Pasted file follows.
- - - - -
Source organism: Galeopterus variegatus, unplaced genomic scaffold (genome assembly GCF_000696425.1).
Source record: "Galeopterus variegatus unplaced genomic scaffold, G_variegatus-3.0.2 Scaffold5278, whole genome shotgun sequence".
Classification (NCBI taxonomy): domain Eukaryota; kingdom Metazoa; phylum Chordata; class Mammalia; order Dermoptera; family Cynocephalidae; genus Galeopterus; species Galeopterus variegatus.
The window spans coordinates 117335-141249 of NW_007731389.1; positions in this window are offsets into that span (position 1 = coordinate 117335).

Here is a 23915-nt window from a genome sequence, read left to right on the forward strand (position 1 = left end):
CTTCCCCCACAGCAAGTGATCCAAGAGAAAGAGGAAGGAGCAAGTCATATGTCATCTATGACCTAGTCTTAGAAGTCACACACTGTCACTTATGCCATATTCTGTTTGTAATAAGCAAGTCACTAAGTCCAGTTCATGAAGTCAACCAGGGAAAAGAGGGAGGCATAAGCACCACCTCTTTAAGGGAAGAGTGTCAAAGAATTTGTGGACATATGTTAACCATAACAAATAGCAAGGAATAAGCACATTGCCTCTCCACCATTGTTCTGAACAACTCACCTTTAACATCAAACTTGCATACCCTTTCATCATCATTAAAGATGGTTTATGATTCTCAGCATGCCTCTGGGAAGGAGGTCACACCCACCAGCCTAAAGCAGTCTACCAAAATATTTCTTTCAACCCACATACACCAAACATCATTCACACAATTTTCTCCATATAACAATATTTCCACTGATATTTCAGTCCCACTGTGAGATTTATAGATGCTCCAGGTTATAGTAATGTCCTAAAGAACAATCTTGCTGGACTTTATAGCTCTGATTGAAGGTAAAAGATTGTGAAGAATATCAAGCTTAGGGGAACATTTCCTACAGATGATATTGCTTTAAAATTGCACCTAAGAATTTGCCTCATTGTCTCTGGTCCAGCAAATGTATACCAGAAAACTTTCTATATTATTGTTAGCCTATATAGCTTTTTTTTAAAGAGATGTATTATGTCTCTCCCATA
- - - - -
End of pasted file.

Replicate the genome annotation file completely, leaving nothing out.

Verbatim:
Source organism: Galeopterus variegatus, unplaced genomic scaffold (genome assembly GCF_000696425.1).
Source record: "Galeopterus variegatus unplaced genomic scaffold, G_variegatus-3.0.2 Scaffold5278, whole genome shotgun sequence".
Classification (NCBI taxonomy): domain Eukaryota; kingdom Metazoa; phylum Chordata; class Mammalia; order Dermoptera; family Cynocephalidae; genus Galeopterus; species Galeopterus variegatus.
The window spans coordinates 117335-141249 of NW_007731389.1; positions in this window are offsets into that span (position 1 = coordinate 117335).

Here is a 23915-nt window from a genome sequence, read left to right on the forward strand (position 1 = left end):
CTTCCCCCACAGCAAGTGATCCAAGAGAAAGAGGAAGGAGCAAGTCATATGTCATCTATGACCTAGTCTTAGAAGTCACACACTGTCACTTATGCCATATTCTGTTTGTAATAAGCAAGTCACTAAGTCCAGTTCATGAAGTCAACCAGGGAAAAGAGGGAGGCATAAGCACCACCTCTTTAAGGGAAGAGTGTCAAAGAATTTGTGGACATATGTTAACCATAACAAATAGCAAGGAATAAGCACATTGCCTCTCCACCATTGTTCTGAACAACTCACCTTTAACATCAAACTTGCATACCCTTTCATCATCATTAAAGATGGTTTATGATTCTCAGCATGCCTCTGGGAAGGAGGTCACACCCACCAGCCTAAAGCAGTCTACCAAAATATTTCTTTCAACCCACATACACCAAACATCATTCACACAATTTTCTCCATATAACAATATTTCCACTGATATTTCAGTCCCACTGTGAGATTTATAGATGCTCCAGGTTATAGTAATGTCCTAAAGAACAATCTTGCTGGACTTTATAGCTCTGATTGAAGGTAAAAGATTGTGAAGAATATCAAGCTTAGGGGAACATTTCCTACAGATGATATTGCTTTAAAATTGCACCTAAGAATTTGCCTCATTGTCTCTGGTCCAGCAAATGTATACCAGAAAACTTTCTATATTATTGTTAGCCTATATAGCTTTTTTTTAAAGAGATGTATTATGTCTCTCCCATA